Murder conviction upheld for maid who got life term for stabbing, slashing employer more than 90 times

Selina Lum
The Straits Times
March 31, 2022

The Court of Appeal on Thursday (March 31) upheld the murder conviction of an Indonesian domestic worker who was sentenced to life imprisonment last year for stabbing and slashing her employer more than 90 times in 2016.

The three-judge court dismissed the appeal of 29-year-old Daryati, whose lawyer argued that she should be convicted of culpable homicide instead of murder, as she was suffering from persistent depressive disorder, which diminished her responsibility for her actions.

Daryati killed Madam Seow Kim Choo, 59, at her Telok Kurau house on June 7, 2016, after the employer foiled a plan by the maid to get back her passport and steal money before fleeing to Indonesia.

Madam Seow suffered at least 94 knife wounds, most of which were on her head and neck.

On Thursday, Mr Leon Koh, who represented Daryati on a pro bono basis, argued that it was “not normal” for the maid to have knifed her employer so many times, considering that she was treated well by the family, and that her actions were due to her mental disorder.

But the judges noted during the appeal hearing that the context cannot be ignored – Daryati’s attack was spurred by anger because her elaborate plan had gone awry.

The apex court rejected this argument and affirmed the lower court’s finding that the defence’s psychiatric report was not corroborated by independent facts and that the diagnostic criteria for the disorder were not met. 

Justice Andrew Phang, delivering the apex court’s decision, said there was clear evidence that Daryati did not experience any functional impairment during her time in Indonesia or in Singapore.

By her own account, she could handle her job scope and was able to complete her assigned chores.

“In addition, the substantial degree of plotting on the part of the appellant displayed her ability to plan ahead and reason clearly,” said Justice Phang.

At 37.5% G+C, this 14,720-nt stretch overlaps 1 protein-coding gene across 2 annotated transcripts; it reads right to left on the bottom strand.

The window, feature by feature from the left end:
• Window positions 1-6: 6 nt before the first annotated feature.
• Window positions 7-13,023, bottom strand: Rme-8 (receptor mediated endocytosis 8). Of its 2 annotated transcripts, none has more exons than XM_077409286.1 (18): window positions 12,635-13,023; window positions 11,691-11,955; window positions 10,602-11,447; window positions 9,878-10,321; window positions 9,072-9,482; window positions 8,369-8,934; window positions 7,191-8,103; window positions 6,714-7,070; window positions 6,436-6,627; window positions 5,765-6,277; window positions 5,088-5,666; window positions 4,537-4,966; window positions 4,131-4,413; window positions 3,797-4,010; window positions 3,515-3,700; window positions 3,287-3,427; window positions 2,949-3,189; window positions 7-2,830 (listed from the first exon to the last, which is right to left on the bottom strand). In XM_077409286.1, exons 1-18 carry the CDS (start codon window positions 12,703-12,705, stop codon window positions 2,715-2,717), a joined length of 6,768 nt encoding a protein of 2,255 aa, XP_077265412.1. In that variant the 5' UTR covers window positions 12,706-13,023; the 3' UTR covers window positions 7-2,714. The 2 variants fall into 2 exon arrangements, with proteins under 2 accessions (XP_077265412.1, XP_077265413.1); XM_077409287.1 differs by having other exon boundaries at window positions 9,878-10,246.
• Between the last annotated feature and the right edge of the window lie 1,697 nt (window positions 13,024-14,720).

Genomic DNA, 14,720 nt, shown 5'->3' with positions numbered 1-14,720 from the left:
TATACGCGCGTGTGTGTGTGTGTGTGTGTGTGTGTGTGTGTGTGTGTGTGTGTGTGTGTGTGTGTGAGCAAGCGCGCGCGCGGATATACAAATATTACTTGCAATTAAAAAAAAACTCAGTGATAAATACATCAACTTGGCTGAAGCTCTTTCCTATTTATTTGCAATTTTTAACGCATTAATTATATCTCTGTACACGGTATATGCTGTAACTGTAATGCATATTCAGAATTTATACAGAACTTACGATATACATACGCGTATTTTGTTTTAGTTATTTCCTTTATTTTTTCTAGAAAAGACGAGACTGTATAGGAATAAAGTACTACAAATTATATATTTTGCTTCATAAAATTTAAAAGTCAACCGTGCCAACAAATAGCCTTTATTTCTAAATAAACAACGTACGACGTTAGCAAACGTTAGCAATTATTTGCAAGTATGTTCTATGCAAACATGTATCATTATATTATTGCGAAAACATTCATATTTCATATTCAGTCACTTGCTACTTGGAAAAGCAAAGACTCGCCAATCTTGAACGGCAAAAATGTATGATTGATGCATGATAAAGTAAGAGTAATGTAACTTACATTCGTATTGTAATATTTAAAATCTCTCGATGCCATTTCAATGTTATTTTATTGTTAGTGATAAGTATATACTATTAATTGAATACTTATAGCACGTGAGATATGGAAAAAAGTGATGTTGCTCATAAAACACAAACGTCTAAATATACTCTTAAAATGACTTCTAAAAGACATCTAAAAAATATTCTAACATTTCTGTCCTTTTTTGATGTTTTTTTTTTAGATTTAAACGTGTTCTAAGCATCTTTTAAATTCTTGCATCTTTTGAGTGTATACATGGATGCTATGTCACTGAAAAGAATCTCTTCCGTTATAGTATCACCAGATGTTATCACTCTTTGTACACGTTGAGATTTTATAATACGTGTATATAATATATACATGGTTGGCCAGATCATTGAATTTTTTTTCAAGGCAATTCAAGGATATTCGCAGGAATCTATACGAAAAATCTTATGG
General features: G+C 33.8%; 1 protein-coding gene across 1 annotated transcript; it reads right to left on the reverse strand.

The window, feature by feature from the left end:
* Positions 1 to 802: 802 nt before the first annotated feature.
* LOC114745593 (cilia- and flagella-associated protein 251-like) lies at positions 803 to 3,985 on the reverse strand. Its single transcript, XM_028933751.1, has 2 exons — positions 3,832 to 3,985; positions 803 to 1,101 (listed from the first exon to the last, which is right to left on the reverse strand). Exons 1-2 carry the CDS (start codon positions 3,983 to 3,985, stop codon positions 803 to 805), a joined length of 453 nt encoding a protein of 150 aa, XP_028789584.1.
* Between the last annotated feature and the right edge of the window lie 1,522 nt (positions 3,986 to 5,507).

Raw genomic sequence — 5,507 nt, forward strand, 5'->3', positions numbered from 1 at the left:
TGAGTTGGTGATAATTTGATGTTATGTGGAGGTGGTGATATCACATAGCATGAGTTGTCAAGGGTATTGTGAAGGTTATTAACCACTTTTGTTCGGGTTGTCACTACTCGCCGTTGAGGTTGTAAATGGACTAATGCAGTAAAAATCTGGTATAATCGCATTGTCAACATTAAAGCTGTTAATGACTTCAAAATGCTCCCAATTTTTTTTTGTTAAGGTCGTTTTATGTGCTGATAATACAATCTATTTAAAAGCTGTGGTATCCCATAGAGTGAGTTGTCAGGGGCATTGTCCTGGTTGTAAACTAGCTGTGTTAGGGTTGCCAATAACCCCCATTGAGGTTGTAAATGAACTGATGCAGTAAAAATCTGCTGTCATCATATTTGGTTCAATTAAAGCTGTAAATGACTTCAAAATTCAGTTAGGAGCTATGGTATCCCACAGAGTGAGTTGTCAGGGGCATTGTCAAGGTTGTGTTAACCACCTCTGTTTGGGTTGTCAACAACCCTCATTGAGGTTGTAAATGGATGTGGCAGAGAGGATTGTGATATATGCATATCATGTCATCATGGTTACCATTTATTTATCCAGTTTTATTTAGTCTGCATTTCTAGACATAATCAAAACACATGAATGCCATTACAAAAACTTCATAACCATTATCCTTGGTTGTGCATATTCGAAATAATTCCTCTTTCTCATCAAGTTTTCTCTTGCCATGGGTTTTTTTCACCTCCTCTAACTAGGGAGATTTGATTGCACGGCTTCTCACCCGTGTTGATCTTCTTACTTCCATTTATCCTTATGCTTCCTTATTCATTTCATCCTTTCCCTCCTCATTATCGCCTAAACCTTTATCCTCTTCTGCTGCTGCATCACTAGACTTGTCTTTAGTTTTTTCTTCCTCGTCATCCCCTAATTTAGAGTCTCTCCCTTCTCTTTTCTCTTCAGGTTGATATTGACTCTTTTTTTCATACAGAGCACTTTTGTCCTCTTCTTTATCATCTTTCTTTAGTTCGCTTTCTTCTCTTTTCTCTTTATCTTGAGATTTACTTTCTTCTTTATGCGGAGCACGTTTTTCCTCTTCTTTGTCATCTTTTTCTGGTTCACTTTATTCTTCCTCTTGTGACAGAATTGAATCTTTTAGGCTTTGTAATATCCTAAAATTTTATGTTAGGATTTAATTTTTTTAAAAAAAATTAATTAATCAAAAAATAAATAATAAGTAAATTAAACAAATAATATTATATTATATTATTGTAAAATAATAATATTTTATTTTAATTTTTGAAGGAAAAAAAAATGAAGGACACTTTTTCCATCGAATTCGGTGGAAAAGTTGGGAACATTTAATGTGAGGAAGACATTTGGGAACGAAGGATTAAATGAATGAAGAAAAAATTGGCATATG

“In the course of formulating her plan to steal money, retrieve her passport and escape, she drew a map detailing a layout of the house, enlisted the help of (another maid who worked for the family) and put much thought into choosing the most opportune moment to strike.”

Justice Phang said the opinions of defence psychiatrist Tommy Tan were not supported by the evidence.

For instance, Dr Tan cited weight loss as a symptom of Daryati’s disorder, but the objective evidence showed that she lost only 0.5kg between the time she arrived in Singapore and the time she was assessed in hospital after the murder.

Daryati started working for the family on April 13, 2016, but grew homesick and pined for her girlfriend, who was working in Hong Kong as a domestic worker.

She hatched a plan to threaten Madam Seow with a knife to get back her passport, which was kept in a locked safe, and to steal money so that she could start a business when she returned to Indonesia.

Daryati sharpened one knife and hid a second, smaller knife in a basket under the sink of a toilet on the second floor of the house.

She ultimately took along another weapon – a long knife from the storeroom – when she confronted Madam Seow.

When Madam Seow began to shout and struggle, Daryati stabbed and slashed her multiple times. At least three of the blows caused fractures to the victim’s face.

Daryati originally faced a charge for killing with the intention to cause death, which carries the mandatory death penalty.

Part-way through the trial, the prosecution reduced the charge to murder under Section 300(c), which also carries life imprisonment.

Daryati was first convicted of the lesser murder charge in April 2020. She then changed her mind and sought to further reduce the charge to culpable homicide. 

The trial continued and she was convicted a second time in April last year.

The Straits Times

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